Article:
20190218, 14:50  #1 
"David Barina"
Jul 2016
Brno
3×11 Posts 
Alternate definition of prime numbers
Would anyone know the answer to this question? I am particularly interested in the part "if 2^n−1 is prime then also the n must be a prime." You can leave a comment directly on MSE or here.

20190218, 20:46  #2  
"Serge"
Mar 2008
Phi(3,3^1118781+1)/3
5·1,811 Posts 
YiFan's answer there is already good.
Quote:
2^111 is not prime so using your proposed part "if 2^n−1 is prime then also the n must be a prime", what can you say about 11? And yet 11 is prime. 

20190219, 17:13  #4 
"Dana Jacobsen"
Feb 2011
Bangkok, TH
386_{16} Posts 
Dudley's paper "Formulas for Primes" (1983) contains some little formulas that produce either prices or an accurate prime count.
There is the generalization of Fermat's little theorem to polynomials: given n > 1 and 'a' coprime to n, n is prime if and only if (x+a)^n = (x^n + a) mod n for 'a' coprime to n. That's nice and short, albeit not very practical to actually use as is. 
20190225, 10:13  #5 
"David Barina"
Jul 2016
Brno
3·11 Posts 
Re
@Batalov: Since 2047 is not prime, the does not imply the primality of its exponent. The must be a prime to prove the primality of p.
A few days ago I also found a slightly more general definition: Let be an integer. Then is a prime number if and only if there is some integer such that is also a prime number. See MSE question on this. @Dr Sardonicus and danaj: Thank you both for the references. Especially the Lucas theorem is a definition I was looking for. 
20190225, 14:09  #6  
Feb 2017
Nowhere
3266_{10} Posts 
Quote:
I have no idea what an upper bound for the first such b might be; without such a bound, the criterion would be computationally absolutely useless. I looked for the smallest base b for each prime p up to 500. There are primes p for which the smallest positive base b is significantly greater than p. prime p = 37, smallest b = 61 prime p = 179, smallest b = 304 prime p = 229, smallest b = 606 prime p = 233, smallest b = 602 prime p = 277, smallest b = 338 prime p = 421, smallest b = 808 prime p = 443, smallest b = 793 prime p = 491, smallest b = 514 Checking "negative bases" (i.e. (b^p + 1)/(b+1) for p > 2 and b > 1) turned up the singularly stubborn case p = 233. The smallest base for which (b^233 + 1)/(b+1) is a (pseudo)prime, is b = 489. Last fiddled with by Dr Sardonicus on 20190225 at 14:19 Reason: gixnif topsy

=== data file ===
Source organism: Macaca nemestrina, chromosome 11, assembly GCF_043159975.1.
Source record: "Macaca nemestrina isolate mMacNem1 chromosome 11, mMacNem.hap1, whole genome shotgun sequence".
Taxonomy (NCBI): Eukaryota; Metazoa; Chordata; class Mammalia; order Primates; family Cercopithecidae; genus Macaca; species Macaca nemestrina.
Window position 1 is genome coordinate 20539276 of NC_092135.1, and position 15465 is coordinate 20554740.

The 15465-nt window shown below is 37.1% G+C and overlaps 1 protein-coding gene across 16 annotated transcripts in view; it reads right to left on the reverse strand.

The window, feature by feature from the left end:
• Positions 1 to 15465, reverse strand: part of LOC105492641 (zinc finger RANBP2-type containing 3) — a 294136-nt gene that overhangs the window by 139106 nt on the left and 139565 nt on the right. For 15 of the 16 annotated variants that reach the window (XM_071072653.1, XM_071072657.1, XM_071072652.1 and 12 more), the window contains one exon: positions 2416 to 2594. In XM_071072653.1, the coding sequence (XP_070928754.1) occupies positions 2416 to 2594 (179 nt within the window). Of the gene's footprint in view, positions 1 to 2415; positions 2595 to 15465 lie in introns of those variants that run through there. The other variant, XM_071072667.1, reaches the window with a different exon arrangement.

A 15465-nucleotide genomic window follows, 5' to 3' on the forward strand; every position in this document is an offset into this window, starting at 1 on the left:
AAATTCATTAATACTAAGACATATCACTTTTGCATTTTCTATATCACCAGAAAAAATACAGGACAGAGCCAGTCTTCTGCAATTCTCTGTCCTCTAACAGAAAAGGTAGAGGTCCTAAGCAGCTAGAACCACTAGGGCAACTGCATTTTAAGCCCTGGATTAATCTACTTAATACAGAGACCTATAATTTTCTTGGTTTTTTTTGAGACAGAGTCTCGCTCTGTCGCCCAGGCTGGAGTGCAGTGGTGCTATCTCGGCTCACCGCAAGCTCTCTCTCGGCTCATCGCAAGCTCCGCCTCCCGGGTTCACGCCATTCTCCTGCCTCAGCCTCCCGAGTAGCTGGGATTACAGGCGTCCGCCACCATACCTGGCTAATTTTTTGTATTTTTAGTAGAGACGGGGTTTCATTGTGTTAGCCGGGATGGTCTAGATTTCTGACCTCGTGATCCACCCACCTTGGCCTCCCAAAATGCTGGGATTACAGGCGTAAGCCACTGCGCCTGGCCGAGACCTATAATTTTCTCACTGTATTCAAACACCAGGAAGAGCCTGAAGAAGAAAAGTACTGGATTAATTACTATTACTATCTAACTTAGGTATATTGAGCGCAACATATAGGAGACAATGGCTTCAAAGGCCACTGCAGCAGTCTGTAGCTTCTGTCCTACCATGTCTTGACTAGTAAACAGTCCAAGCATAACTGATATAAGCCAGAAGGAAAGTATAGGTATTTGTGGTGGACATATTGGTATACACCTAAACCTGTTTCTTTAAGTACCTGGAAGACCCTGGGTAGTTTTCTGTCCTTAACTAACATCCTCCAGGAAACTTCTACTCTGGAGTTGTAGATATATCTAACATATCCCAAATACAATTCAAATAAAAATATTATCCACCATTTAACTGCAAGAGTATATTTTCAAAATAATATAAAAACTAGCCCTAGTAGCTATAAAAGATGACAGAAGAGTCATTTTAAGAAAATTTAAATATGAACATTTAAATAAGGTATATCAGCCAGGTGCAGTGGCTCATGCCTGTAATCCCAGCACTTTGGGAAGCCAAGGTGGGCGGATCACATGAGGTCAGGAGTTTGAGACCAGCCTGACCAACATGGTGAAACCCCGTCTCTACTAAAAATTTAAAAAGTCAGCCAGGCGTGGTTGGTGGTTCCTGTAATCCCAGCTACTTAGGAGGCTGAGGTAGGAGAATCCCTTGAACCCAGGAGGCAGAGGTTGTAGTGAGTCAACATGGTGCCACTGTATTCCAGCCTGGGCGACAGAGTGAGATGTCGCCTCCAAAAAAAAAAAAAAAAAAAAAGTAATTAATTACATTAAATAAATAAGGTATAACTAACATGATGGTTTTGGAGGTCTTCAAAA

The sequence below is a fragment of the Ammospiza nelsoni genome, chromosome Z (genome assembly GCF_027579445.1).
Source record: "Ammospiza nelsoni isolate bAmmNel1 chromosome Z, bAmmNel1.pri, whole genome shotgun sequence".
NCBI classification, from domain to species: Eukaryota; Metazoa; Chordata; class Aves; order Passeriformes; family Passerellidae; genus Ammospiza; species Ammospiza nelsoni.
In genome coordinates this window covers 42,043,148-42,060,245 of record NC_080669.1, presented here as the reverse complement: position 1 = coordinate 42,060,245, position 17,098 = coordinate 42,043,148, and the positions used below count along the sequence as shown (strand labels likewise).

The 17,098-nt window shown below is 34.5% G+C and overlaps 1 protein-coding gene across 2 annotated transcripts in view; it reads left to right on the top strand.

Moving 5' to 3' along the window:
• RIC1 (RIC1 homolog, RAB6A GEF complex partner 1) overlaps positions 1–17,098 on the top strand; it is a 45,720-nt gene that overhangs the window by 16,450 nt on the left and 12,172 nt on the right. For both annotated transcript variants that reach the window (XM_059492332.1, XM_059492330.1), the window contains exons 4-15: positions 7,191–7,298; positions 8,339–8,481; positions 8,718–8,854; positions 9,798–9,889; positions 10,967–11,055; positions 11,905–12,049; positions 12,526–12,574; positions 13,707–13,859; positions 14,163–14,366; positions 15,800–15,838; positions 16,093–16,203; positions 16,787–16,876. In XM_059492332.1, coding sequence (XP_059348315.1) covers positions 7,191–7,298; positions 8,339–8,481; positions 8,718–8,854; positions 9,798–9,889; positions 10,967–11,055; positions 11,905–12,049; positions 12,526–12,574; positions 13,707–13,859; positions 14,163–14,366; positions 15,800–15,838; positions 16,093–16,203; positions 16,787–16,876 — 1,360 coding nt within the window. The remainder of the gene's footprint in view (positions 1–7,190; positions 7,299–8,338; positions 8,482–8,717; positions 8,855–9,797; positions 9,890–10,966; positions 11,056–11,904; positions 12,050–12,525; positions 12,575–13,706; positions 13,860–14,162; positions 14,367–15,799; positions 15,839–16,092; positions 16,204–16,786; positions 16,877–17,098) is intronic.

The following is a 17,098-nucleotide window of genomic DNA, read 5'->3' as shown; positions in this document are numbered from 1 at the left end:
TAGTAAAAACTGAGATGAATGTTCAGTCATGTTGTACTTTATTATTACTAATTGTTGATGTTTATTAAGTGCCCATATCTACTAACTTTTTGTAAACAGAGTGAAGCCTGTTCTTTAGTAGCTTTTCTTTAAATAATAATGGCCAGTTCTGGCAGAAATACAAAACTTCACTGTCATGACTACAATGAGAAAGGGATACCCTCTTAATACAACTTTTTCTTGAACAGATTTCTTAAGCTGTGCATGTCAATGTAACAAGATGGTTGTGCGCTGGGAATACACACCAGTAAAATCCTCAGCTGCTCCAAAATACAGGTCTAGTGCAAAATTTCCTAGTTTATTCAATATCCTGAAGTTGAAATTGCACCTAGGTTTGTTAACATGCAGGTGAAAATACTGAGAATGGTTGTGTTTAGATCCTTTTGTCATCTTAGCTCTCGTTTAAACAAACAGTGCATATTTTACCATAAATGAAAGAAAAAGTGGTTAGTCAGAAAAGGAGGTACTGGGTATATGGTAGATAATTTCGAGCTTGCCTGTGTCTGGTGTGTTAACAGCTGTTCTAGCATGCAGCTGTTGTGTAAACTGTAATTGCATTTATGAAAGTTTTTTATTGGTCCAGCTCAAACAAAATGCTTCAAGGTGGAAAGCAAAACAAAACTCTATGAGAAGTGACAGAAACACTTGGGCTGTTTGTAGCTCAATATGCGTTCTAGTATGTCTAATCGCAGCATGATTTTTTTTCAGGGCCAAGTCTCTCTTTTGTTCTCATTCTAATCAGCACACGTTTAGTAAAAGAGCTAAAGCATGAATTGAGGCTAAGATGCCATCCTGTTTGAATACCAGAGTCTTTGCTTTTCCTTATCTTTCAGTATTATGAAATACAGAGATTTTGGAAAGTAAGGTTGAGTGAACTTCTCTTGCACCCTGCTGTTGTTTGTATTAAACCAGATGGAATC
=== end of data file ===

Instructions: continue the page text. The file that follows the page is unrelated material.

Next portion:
20190225, 18:00  #7 
"Serge"
Mar 2008
Phi(3,3^1118781+1)/3
5×1,811 Posts 
That's marvelous.
So, let me wrap my head around this... In order to prove that a very small number is prime you must prove that a much larger number is prime. How do you, pray tell, prove that? By testing an even larger number, obviously? Unlike descent methods (solve a problem by splitting it into many small problems which can be split into problems smaller still) you propose to solve a small problem by antireducing it to a very large problem which in itself is not proven until you prove a gigantic problem ...which in itself is not proven until... ... is that what your alternative definition helpfully suggests? 
20190225, 18:32  #8 
Aug 2006
2×3×977 Posts 
To expand on Batlov's incredulity, remember that induction is more than just the inductive step: it also includes the base case (or more generally, the base cases). When you're going down, you can be guaranteed to hit small enough numbers because the positive integers are wellfounded under <. But they're not wellfounded under >, because you can keep picking higher and higher numbers indefinitely, so it's hard to have a base case (and indeed, you do not).

20190226, 01:05  #9  
Feb 2017
Nowhere
2×23×71 Posts 
Quote:
Perhaps the method could be called reductio ad infinitum :D 

20190227, 17:20  #10 
"David Barina"
Jul 2016
Brno
21_{16} Posts 
Re:
@Batalov Yes, now I see the definition is useless without some base case. There's only one interesting thing on that  having all primes above a certain point as the base case, these primes determine all remaining primes below the point.

20190227, 18:31  #11 
"Curtis"
Feb 2005
Riverside, CA
1073_{16} Posts 
No, not even that. By your logic, what determines that 11 is prime? 2^111 is not prime, yet 11 is prime.

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